Oregon’s Seed War: Can Vegetable Crops and Canola Coexist in the Seed Capitol of America?

With a state law restricting canola cultivation set to expire, a 20-year fight over the future of growing seeds on the Willamette Valley's 1.7 million acres is at stake.



(Update: The Oregon state legislature voted on June 30 to pass SB 885, which extends for five years the moratorium on growing more than 500 acres of canola in the Willamette Valley.)

On July 1, a state law that restricts canola cultivation in Oregon’s Willamette Valley will expire. Around the state capitol, two groups of farmers and their advocates are locked in battle over the potential expansion of canola production. It’s the latest flare-up in a 20-plus-year fight over the future of these prime farmlands stretching 125 miles due south from Portland.

Cradled between two mountain ranges, the populous Willamette Valley is one of the most productive and protected agricultural regions in the country. While renowned for its diversity of farm crops and wine grapes that feed a thriving farm-to-table movement, it’s also the epicenter of a lucrative seed industry. Lands for growing grass seed, cover crop seed, and flower and vegetable seeds dominate the corridor’s 1.7 million arable acres.

Within the world of vegetable seed production, brassicas such as kale, broccoli, cabbage, and rutabaga contribute significantly to the valley’s specialty seed market, ranked fifth in the world. The canola plant is in the same Brassicaceae family (commonly known as mustard or cabbage). Also called rapeseed, the yellow flowering Brassica napus is a useful rotational crop for grass seed farmers in the valley, and the oilseed is crushed for oil and animal feed.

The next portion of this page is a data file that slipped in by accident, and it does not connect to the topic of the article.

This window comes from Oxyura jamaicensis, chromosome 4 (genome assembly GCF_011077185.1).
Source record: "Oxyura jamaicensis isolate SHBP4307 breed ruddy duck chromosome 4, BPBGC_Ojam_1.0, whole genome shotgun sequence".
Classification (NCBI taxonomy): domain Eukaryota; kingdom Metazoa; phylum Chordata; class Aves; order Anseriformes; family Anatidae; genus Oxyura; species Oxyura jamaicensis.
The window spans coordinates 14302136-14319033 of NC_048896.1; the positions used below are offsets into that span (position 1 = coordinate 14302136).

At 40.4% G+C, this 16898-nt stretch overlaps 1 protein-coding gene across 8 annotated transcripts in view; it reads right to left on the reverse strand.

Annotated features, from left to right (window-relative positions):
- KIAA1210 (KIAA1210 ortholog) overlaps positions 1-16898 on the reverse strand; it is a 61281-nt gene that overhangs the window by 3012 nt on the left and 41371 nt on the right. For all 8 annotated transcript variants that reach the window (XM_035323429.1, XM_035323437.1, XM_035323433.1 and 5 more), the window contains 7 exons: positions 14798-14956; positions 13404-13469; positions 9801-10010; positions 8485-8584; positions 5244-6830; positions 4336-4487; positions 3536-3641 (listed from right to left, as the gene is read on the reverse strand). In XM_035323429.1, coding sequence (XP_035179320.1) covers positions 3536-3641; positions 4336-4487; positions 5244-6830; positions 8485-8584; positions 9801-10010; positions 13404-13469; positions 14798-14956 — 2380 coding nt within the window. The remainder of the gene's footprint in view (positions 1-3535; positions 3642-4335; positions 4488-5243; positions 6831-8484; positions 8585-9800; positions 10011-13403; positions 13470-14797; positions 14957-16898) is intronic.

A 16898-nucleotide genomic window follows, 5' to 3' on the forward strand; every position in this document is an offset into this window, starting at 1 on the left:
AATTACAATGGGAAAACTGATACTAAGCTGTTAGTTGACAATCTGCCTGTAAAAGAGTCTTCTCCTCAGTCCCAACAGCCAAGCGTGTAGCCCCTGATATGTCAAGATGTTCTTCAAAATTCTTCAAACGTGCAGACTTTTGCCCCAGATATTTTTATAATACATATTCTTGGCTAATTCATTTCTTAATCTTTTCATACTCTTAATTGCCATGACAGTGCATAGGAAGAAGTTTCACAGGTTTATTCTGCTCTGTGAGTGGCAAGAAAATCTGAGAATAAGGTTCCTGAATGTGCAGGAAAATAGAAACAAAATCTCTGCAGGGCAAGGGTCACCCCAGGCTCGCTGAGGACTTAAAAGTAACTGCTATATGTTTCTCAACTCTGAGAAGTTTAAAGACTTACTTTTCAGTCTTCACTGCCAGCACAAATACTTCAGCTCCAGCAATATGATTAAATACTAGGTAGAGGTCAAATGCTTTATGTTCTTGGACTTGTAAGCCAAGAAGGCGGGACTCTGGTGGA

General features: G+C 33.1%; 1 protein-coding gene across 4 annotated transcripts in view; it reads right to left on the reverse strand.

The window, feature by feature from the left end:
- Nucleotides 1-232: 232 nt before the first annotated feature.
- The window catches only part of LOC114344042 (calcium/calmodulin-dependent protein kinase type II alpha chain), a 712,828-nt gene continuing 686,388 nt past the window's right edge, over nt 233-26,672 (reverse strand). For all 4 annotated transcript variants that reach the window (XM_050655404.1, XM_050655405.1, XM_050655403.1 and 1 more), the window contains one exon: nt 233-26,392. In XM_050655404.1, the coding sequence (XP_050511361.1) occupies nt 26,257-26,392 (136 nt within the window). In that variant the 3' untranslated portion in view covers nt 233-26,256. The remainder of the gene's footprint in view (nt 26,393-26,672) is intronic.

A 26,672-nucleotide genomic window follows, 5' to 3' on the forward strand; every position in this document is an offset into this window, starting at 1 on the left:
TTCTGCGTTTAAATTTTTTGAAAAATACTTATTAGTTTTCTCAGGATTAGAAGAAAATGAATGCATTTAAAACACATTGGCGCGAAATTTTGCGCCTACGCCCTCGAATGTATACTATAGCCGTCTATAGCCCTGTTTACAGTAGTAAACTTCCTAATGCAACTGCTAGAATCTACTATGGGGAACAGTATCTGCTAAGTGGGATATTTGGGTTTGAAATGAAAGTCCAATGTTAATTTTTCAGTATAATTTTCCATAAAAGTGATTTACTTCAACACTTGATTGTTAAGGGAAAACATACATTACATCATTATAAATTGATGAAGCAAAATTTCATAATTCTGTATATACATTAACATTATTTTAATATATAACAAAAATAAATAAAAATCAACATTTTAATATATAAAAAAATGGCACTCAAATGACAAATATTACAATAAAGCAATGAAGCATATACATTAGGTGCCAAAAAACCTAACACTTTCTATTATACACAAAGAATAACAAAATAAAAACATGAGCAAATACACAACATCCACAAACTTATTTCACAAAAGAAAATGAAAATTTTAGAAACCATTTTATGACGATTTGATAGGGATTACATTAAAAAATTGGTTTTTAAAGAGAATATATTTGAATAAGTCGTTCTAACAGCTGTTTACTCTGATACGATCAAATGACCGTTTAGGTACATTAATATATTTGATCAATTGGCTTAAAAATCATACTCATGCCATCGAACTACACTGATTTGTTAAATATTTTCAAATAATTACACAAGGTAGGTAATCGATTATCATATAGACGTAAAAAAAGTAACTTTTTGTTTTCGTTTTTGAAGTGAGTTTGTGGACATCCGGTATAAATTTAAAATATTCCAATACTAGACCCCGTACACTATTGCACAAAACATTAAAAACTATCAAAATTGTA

While canola has been raised in the Willamette Valley since before World War II, the state has taken a precautionary approach to the crop because it is a notorious cross-pollinator with rampant pest, disease, and weed issues. In 2013, the legislature implemented a 500-acre limit for canola cultivation in the Willamette Valley Protected District and tagged on a mandate for Oregon State University (OSU) to study the fields.

Now, with the July sunset date looming, a fierce debate has reignited between specialty vegetable seed stakeholders and pro-canola supporters.

canola field in oregon's willamette valley

An Oregon canola field. (Photo CC-licensed by the Oregon Department of Agriculture)

Organic and vegetable seed producers fear that the potential for contamination from cross-pollination from canola, which also has the potential to carry genetically engineered (GE) materials, is so high it threatens the viability of Oregon’s specialty seed industry. Led by the Willamette Valley Specialty Seed Association (WVSSA), they’re seeking the protections of a renewed state law, SB 885, which would extend the 500-acre limit on canola for four more years.